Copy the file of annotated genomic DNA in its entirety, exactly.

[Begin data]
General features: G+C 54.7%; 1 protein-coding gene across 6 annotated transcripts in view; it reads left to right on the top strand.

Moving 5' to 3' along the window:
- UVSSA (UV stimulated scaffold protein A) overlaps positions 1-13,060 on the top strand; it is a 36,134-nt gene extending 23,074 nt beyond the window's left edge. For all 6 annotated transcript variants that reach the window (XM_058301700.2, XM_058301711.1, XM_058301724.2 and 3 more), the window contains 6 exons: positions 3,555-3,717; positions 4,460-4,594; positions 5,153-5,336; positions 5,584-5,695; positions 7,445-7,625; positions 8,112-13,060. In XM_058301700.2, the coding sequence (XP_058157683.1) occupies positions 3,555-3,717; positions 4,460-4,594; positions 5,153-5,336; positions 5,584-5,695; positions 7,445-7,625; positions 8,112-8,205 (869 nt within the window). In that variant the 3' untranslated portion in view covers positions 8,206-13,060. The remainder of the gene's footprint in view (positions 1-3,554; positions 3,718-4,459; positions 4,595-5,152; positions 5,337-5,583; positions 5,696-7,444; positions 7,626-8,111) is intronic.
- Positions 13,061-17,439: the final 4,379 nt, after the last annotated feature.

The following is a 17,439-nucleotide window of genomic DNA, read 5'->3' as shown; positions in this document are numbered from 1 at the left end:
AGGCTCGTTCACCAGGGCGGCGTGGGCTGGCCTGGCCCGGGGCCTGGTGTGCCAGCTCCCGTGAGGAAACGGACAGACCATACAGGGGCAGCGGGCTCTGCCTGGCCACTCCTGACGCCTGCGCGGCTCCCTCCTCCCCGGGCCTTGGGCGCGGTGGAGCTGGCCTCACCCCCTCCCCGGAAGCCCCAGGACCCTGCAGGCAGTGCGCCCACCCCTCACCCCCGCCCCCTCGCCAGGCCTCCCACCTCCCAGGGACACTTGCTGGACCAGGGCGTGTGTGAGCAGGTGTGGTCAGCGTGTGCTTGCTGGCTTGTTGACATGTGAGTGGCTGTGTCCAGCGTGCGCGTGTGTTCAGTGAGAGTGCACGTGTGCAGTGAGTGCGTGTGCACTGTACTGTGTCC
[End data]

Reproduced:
General features: G+C 54.7%; 1 protein-coding gene across 6 annotated transcripts in view; it reads left to right on the top strand.

Moving 5' to 3' along the window:
- UVSSA (UV stimulated scaffold protein A) overlaps positions 1-13,060 on the top strand; it is a 36,134-nt gene extending 23,074 nt beyond the window's left edge. For all 6 annotated transcript variants that reach the window (XM_058301700.2, XM_058301711.1, XM_058301724.2 and 3 more), the window contains 6 exons: positions 3,555-3,717; positions 4,460-4,594; positions 5,153-5,336; positions 5,584-5,695; positions 7,445-7,625; positions 8,112-13,060. In XM_058301700.2, the coding sequence (XP_058157683.1) occupies positions 3,555-3,717; positions 4,460-4,594; positions 5,153-5,336; positions 5,584-5,695; positions 7,445-7,625; positions 8,112-8,205 (869 nt within the window). In that variant the 3' untranslated portion in view covers positions 8,206-13,060. The remainder of the gene's footprint in view (positions 1-3,554; positions 3,718-4,459; positions 4,595-5,152; positions 5,337-5,583; positions 5,696-7,444; positions 7,626-8,111) is intronic.
- Positions 13,061-17,439: the final 4,379 nt, after the last annotated feature.

The following is a 17,439-nucleotide window of genomic DNA, read 5'->3' as shown; positions in this document are numbered from 1 at the left end:
AGGCTCGTTCACCAGGGCGGCGTGGGCTGGCCTGGCCCGGGGCCTGGTGTGCCAGCTCCCGTGAGGAAACGGACAGACCATACAGGGGCAGCGGGCTCTGCCTGGCCACTCCTGACGCCTGCGCGGCTCCCTCCTCCCCGGGCCTTGGGCGCGGTGGAGCTGGCCTCACCCCCTCCCCGGAAGCCCCAGGACCCTGCAGGCAGTGCGCCCACCCCTCACCCCCGCCCCCTCGCCAGGCCTCCCACCTCCCAGGGACACTTGCTGGACCAGGGCGTGTGTGAGCAGGTGTGGTCAGCGTGTGCTTGCTGGCTTGTTGACATGTGAGTGGCTGTGTCCAGCGTGCGCGTGTGTTCAGTGAGAGTGCACGTGTGCAGTGAGTGCGTGTGCACTGTACTGTGTCC